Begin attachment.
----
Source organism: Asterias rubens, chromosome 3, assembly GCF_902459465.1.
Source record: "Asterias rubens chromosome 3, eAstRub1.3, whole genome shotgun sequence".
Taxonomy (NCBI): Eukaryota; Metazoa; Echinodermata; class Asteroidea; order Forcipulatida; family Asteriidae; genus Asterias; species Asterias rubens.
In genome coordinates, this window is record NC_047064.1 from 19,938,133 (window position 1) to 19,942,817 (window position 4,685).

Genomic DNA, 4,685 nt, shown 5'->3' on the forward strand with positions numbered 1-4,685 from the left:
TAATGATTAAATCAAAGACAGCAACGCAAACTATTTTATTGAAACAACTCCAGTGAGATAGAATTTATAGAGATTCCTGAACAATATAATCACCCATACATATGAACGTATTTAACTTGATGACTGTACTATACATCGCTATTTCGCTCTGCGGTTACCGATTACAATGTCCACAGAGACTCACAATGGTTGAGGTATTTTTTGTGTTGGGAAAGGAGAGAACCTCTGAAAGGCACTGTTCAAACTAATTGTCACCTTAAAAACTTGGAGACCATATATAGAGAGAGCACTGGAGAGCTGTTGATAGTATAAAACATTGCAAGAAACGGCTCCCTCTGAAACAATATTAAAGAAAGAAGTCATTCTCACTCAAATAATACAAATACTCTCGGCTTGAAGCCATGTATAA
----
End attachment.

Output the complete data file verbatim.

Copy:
Source organism: Asterias rubens, chromosome 3, assembly GCF_902459465.1.
Source record: "Asterias rubens chromosome 3, eAstRub1.3, whole genome shotgun sequence".
Taxonomy (NCBI): Eukaryota; Metazoa; Echinodermata; class Asteroidea; order Forcipulatida; family Asteriidae; genus Asterias; species Asterias rubens.
In genome coordinates, this window is record NC_047064.1 from 19,938,133 (window position 1) to 19,942,817 (window position 4,685).

Genomic DNA, 4,685 nt, shown 5'->3' on the forward strand with positions numbered 1-4,685 from the left:
TAATGATTAAATCAAAGACAGCAACGCAAACTATTTTATTGAAACAACTCCAGTGAGATAGAATTTATAGAGATTCCTGAACAATATAATCACCCATACATATGAACGTATTTAACTTGATGACTGTACTATACATCGCTATTTCGCTCTGCGGTTACCGATTACAATGTCCACAGAGACTCACAATGGTTGAGGTATTTTTTGTGTTGGGAAAGGAGAGAACCTCTGAAAGGCACTGTTCAAACTAATTGTCACCTTAAAAACTTGGAGACCATATATAGAGAGAGCACTGGAGAGCTGTTGATAGTATAAAACATTGCAAGAAACGGCTCCCTCTGAAACAATATTAAAGAAAGAAGTCATTCTCACTCAAATAATACAAATACTCTCGGCTTGAAGCCATGTATAA